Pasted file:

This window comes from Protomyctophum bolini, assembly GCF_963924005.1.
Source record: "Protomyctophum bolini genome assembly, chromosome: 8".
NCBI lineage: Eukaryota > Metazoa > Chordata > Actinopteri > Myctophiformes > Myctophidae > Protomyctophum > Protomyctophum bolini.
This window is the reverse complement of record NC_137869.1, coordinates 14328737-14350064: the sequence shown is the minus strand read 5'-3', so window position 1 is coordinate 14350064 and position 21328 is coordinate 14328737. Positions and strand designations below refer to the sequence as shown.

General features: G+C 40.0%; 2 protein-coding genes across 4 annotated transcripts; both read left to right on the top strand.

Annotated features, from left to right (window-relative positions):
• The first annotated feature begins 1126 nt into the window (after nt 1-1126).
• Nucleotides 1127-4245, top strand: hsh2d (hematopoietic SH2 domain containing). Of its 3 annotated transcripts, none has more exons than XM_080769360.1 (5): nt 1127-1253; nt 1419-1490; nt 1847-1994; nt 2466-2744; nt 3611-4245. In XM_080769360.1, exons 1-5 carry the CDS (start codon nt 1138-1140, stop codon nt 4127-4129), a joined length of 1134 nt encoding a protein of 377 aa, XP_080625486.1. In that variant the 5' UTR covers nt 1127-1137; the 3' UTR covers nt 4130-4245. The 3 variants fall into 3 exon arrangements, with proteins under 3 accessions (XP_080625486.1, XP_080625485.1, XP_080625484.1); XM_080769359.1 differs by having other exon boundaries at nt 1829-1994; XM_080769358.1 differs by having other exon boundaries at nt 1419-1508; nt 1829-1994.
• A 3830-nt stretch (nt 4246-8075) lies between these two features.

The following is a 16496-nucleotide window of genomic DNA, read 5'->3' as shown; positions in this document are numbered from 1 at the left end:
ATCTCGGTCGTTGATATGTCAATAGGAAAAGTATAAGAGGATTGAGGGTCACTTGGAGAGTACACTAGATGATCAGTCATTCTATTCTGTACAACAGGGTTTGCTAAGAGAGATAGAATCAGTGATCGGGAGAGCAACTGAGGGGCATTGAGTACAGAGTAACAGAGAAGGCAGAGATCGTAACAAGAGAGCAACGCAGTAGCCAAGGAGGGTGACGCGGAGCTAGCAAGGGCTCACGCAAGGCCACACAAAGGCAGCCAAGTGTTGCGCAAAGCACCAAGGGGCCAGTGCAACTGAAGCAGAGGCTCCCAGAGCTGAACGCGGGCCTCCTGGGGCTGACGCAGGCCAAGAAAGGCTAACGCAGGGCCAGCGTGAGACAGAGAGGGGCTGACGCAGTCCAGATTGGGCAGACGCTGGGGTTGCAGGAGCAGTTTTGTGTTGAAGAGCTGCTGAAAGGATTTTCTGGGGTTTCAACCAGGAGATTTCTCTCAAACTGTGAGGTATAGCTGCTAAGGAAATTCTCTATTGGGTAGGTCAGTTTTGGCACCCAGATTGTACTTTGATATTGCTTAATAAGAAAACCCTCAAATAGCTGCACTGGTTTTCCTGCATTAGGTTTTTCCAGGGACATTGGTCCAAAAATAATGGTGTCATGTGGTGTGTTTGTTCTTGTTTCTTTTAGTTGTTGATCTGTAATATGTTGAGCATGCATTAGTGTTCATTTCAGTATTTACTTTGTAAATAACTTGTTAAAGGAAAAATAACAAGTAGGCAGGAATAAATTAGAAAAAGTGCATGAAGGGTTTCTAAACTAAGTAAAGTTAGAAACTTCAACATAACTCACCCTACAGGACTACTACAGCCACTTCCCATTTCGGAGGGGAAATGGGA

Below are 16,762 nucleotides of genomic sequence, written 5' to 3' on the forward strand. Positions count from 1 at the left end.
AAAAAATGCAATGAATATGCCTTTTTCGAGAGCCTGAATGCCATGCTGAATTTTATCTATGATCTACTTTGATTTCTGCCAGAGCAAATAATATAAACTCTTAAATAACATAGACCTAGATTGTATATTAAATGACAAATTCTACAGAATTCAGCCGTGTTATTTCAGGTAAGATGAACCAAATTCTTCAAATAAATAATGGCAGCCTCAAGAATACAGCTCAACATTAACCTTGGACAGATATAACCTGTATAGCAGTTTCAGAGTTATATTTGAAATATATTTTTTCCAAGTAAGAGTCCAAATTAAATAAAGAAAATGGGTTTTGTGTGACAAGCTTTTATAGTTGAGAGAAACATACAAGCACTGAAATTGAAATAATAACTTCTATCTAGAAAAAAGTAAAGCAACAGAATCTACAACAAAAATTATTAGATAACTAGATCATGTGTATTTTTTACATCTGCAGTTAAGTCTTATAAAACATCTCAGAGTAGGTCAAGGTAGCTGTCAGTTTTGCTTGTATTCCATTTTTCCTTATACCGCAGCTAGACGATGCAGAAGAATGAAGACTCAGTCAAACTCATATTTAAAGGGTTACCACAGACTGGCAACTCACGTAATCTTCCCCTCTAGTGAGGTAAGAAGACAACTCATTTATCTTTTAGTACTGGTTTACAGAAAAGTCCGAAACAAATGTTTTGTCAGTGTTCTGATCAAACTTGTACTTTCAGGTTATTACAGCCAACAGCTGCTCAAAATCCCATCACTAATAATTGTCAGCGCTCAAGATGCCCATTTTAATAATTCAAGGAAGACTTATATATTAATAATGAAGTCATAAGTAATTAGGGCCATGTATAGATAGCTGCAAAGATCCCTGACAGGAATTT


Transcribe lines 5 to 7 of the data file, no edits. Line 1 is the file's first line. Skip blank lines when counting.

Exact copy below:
General features: G+C 40.0%; 2 protein-coding genes across 4 annotated transcripts; both read left to right on the top strand.

Annotated features, from left to right (window-relative positions):
• The first annotated feature begins 1126 nt into the window (after nt 1-1126).